I climb in the chair. DeAndre’s checking out the waves and twists on a poster showing different hairstyles, but I know he’s tracking. Please leave please God make her leave. Come back later, after DeAndre’s gone. But Mama smiles at everyone and plops down next to an old bald guy who just needs a shave. He’s watching ESPN on Lamont’s tiny TV. Who’s playing? she asks. The only white person in the shop and probably the whole block and she wants to talk basketball.
Lamont pumps up the seat. School good? Still playing soccer? The TV blares over the old-school R & B Lamont always plays, but anyone who wants to can listen in.
Lamont puts the cape around my shoulders and rotates the chair 'til I’m staring at myself in the mirror. Round cheeks and an afro that needs a bigger pick. We haven’t been to Lamont’s in almost two months. DeAndre’s hair is always perfect, crisp. Looks like all he needs is a line-up. Maybe he’ll forget he saw me and Mama. I don’t need any more trouble at school.
I close my eyes, imagine I’m in my room, the door is shut, and I’m reading Harry Potter and the Goblet of Fire for the fifth time. Mama and the old bald guy talk about March Madness and will the Zags go all the way this year. Her voice slips into the background.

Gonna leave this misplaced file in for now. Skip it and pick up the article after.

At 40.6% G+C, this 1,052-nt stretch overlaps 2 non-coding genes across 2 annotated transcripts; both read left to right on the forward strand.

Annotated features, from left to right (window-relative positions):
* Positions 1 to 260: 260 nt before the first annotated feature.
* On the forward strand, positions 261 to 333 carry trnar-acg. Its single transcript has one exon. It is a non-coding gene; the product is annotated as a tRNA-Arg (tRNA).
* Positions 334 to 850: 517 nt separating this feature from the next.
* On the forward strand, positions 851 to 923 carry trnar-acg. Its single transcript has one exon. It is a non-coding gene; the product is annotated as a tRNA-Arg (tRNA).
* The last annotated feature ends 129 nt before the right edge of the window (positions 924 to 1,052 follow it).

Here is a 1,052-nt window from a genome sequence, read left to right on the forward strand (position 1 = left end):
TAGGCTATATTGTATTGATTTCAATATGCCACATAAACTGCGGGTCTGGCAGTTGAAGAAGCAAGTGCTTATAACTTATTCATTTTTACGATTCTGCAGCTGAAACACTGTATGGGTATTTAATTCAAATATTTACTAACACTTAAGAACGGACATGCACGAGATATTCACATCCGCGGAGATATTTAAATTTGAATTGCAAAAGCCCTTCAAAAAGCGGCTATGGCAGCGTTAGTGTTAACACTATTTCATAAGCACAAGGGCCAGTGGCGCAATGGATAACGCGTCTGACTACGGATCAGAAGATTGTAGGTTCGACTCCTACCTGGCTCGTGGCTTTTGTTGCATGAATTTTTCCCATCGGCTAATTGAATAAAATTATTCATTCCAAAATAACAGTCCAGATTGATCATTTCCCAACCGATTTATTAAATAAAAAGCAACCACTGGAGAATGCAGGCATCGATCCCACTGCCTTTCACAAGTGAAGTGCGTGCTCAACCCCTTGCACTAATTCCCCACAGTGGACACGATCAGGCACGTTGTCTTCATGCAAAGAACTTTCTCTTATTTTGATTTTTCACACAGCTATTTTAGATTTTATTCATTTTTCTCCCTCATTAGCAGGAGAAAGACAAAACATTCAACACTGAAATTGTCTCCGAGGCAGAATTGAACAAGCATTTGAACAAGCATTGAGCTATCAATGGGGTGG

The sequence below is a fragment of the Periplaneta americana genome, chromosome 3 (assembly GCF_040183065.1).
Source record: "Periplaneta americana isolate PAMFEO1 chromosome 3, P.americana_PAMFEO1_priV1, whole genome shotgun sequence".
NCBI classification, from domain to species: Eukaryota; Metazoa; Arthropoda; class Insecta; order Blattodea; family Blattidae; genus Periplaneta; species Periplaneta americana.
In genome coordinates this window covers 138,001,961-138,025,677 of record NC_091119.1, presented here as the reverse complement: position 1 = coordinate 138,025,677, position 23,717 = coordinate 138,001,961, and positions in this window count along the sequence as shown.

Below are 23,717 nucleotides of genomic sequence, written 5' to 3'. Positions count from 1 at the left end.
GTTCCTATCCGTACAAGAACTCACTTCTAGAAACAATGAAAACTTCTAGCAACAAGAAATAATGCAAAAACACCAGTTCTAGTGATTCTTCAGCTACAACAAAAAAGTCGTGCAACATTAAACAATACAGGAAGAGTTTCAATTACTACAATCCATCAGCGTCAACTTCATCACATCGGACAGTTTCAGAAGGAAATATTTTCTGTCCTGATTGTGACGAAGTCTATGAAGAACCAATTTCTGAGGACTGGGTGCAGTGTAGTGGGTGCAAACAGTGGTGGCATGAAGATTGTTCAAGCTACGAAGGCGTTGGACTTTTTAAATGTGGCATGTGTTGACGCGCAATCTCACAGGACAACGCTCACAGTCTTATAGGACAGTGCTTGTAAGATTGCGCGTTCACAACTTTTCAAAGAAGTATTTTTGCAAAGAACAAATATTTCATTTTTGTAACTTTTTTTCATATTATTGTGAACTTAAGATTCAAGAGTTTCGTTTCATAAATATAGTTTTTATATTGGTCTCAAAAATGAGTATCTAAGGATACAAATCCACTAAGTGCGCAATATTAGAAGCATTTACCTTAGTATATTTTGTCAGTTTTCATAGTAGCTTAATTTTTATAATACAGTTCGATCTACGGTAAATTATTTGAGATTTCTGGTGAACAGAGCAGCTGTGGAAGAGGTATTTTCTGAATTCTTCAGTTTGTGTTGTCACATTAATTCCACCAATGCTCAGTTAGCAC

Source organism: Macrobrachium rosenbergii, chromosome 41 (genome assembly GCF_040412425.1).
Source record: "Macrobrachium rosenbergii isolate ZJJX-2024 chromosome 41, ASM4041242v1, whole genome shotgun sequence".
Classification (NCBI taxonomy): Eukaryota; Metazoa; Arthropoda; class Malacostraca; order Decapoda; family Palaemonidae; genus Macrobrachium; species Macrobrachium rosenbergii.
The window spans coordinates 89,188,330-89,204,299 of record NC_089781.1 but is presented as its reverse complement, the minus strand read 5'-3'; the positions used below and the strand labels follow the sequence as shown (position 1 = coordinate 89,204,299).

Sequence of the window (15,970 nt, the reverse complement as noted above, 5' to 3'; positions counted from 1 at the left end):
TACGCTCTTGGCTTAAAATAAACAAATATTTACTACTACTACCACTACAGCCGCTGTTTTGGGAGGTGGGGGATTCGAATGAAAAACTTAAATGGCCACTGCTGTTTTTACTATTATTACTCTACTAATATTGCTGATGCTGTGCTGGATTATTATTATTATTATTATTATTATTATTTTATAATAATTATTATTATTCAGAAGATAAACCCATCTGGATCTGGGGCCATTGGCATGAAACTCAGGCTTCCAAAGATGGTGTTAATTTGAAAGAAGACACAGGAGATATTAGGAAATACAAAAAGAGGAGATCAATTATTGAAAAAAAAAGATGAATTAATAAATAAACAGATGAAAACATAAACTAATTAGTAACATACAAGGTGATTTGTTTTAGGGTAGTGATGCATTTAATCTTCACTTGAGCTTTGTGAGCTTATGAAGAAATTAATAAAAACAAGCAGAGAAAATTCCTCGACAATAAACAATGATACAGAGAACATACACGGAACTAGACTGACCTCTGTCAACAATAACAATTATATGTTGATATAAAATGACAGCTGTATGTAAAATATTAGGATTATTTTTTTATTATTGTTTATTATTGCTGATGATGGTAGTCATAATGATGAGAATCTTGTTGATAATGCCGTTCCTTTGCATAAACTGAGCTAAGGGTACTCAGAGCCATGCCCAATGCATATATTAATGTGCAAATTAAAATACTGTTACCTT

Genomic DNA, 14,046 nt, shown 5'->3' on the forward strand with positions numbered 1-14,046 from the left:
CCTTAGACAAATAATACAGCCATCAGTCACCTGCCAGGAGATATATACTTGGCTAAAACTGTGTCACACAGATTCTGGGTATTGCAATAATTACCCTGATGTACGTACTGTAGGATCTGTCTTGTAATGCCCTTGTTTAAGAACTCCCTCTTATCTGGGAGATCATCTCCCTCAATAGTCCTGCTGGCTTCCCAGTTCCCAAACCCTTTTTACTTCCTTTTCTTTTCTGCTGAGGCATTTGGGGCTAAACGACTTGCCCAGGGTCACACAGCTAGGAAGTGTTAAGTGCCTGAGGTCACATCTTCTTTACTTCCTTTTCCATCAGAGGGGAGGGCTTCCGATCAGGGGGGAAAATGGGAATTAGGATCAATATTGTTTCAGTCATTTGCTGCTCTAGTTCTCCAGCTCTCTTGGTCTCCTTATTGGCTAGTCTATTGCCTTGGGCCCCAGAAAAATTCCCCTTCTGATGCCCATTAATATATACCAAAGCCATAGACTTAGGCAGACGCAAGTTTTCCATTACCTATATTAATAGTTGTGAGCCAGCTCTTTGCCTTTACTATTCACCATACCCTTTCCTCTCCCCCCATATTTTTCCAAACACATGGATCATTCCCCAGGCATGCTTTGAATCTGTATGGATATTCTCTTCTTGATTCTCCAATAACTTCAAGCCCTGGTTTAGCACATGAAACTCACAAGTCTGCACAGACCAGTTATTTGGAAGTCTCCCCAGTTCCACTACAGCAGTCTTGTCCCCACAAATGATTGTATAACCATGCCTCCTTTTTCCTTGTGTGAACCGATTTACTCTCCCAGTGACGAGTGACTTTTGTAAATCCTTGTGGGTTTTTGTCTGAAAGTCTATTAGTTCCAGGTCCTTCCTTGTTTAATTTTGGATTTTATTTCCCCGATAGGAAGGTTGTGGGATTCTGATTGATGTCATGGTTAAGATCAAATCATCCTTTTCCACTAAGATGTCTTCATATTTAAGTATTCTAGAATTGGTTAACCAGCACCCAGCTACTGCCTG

Lamont’s comb gets caught in a nappy tangle. I cry out and my eyes water. Sorry, he says, I forgot. Mama looks up. Marcus is such a tenderhead, she laughs. Ever since he was a baby. She tells everyone about my first haircut, how I cried the whole time and slept for two hours after. Everyone laughs, chopping it up about some tenderheaded uncle or cousin. Soft. The butt of every joke.
Lamont puts down the razor, pulls out a towel from his warmer, and wraps it around my tingling scalp. When he removes it a minute later, I check my reflection in the mirror. Eyes meeting mine, DeAndre smiles behind me. He won’t forget.
A River Styx